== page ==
/CTCP ((target) ((command) is implemented in nearly every IRC client. For those that it isn't, usually commands like /version ((target), /ping ((target), etc., are. The exception to this is PING, which is usually done by /ping ((target) (or /cping ((target) in ircle).

Q: What is a CTCP flood?

It is when someone maliciously makes your client reply to CTCP messages with the purpose of making you disconnect from the IRC server.

Q: How do CTCP floods work?

Most servers are set up to allow you receive more data than you can send; therefore some commands such as CLIENTINFO can be used to disconnect you.

The command to make your client reply to a CLIENTINFO is 12 characters (plus source/target information), while the reply to CLIENTINFO may be 100 - 200 characters. You will be disconnected with the message "Excess Flood."

Q: What about DCC?

DCC is started by a CTCP command. However, once it is started, it is conducted totally independant of the IRC server. For example, to start a DCC chat connection, the originator of the request (whoever typed /dcc chat ((nick)] will send something like this:

PRIVMSG ((target) :^ADCC CHAT ((type) ((longip) ((port)^A

^A = ASCII Character 1
type = Either Chat or Talk, but almost always Chat these days
longip = 32-bit Internet address of originator's machine
port = Port on which the originator is waitng for a DCC chat

The person I want to DCC chat would get this:

:LGM!duck@opera.iinet.net.au PRIVMSG SomeOne :^ADCC CHAT CHAT 3406736986 2094^A

From this, their IRC client would know that the machine with address 3406736986 is ready to accept a DCC chat connection on port 2094. The IRC client of the target of the DCC chat would then establish a connection to port 2094 of machine 3406736986 if the DCC chat was accepted.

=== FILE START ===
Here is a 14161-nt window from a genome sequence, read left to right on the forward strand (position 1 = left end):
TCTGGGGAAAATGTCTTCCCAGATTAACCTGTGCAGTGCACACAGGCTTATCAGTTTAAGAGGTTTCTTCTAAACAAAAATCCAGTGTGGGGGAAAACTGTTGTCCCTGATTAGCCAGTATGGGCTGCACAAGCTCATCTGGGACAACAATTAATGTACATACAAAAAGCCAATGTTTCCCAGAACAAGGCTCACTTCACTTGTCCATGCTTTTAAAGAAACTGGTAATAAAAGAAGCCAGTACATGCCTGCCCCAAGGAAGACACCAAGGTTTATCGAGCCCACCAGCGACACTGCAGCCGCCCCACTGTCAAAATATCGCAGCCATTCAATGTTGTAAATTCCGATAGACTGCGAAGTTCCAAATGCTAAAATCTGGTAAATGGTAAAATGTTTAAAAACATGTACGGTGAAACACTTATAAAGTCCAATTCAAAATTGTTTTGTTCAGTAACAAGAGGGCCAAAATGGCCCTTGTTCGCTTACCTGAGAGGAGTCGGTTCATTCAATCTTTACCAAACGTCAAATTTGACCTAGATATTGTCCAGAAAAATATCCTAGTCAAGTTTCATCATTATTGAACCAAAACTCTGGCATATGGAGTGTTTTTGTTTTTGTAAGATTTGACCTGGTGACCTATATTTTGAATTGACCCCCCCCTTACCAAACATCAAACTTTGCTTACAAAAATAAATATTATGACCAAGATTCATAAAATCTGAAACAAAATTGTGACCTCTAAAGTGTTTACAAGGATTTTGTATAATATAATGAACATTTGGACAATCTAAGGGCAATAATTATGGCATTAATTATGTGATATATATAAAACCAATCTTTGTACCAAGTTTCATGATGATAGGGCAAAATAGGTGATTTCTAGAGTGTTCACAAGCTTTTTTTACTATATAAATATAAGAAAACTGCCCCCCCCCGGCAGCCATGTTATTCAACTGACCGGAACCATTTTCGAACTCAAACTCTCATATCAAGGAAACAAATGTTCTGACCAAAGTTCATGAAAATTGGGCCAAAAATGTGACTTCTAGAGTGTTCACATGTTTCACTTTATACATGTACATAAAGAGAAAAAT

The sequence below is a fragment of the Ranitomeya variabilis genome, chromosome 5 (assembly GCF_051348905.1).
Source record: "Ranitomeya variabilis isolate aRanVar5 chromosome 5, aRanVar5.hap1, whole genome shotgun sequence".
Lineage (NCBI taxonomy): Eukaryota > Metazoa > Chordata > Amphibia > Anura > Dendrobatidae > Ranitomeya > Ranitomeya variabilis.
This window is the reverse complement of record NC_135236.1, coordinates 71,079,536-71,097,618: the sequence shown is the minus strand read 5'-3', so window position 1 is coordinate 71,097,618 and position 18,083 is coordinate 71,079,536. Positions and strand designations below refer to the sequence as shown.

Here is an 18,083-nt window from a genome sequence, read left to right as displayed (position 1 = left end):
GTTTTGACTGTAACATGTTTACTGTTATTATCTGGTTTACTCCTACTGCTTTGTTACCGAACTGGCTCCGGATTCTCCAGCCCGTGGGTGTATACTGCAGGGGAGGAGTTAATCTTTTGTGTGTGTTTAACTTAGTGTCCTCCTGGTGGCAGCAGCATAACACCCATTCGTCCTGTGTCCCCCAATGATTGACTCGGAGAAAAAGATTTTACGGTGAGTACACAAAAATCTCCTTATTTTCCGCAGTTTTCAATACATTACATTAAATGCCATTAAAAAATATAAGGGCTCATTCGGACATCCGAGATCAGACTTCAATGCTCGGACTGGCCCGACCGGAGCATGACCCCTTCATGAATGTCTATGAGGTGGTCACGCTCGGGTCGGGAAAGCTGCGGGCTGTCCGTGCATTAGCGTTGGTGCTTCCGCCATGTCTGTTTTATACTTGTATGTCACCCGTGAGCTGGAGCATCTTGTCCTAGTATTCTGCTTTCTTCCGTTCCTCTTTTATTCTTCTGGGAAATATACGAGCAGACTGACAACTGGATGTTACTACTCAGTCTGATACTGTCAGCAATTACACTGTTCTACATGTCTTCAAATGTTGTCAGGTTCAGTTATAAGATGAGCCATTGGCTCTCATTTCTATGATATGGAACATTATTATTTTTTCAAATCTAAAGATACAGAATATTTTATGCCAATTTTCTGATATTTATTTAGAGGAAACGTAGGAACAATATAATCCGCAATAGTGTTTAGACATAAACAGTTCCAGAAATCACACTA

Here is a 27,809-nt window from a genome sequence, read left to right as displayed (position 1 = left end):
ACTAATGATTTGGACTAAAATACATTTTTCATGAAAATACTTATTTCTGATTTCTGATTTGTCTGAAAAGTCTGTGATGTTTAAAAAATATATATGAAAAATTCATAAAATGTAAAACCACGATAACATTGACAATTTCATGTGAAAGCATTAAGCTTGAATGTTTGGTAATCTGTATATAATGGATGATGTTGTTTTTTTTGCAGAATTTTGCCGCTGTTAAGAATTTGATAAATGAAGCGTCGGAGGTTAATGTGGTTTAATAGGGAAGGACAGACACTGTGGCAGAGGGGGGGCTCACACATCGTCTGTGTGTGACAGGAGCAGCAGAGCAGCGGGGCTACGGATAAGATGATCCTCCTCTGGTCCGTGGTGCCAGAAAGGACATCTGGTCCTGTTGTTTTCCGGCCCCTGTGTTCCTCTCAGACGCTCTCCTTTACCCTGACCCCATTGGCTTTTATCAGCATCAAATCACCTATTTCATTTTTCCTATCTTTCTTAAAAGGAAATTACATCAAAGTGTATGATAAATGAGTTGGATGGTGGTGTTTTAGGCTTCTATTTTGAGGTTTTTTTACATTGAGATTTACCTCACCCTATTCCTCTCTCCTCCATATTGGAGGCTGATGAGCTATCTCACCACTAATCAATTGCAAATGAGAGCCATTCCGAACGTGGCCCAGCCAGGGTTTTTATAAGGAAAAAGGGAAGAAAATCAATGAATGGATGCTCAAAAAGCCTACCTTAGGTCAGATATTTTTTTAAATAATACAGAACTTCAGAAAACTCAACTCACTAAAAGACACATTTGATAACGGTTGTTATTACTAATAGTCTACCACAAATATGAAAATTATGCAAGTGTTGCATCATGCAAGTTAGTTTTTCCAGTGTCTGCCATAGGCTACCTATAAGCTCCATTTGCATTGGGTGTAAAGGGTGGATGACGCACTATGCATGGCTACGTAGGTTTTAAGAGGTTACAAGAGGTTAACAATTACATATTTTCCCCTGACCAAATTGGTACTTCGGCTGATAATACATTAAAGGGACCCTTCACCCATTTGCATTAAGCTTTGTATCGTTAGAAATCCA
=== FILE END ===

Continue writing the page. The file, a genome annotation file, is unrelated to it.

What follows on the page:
DCC file sends are similar to DCC chat requests, but follow the format below:

PRIVMSG ((target) :^ADCC SEND ((filename) ((longip) ((port) ((filesize)^A

Where - ^A = ASCII Character 1
- filename = Name of file being sent
- longip = 32-bit Internet address of originator's machine
- port = Port on which the originator is waiitng for a DCC chat
- filesize = Size of file being sent

The person I want to send a file to would get this:

:LGM!duck@opera.iinet.net.au PRIVMSG Someone :^ADCC SEND CTCP_and_DCC 3406736986 2097 4509^A

From this, their IRC client would know that the machine with address 3406736986 is ready to send a file named "CTCP_and_DCC" that is 4509 bytes long on port 2097. The IRC client of the target of the DCC send would then establish a connection to port 2097 of machine 3406736986 if the DCC send was accepted.

Q: What can I do if I want more information on CTCP?

The Documents Project website has the real RFC for both the DCC and CTCP protocols, if you are interested in referring to these technical documents.

Summary:

CTCP commands are sent as privmsgs. CTCP replies are sent as notices.

CTCP commands and replies are in the format of ((privmsg/notice) ((target):^A((command) ((arguments)^A.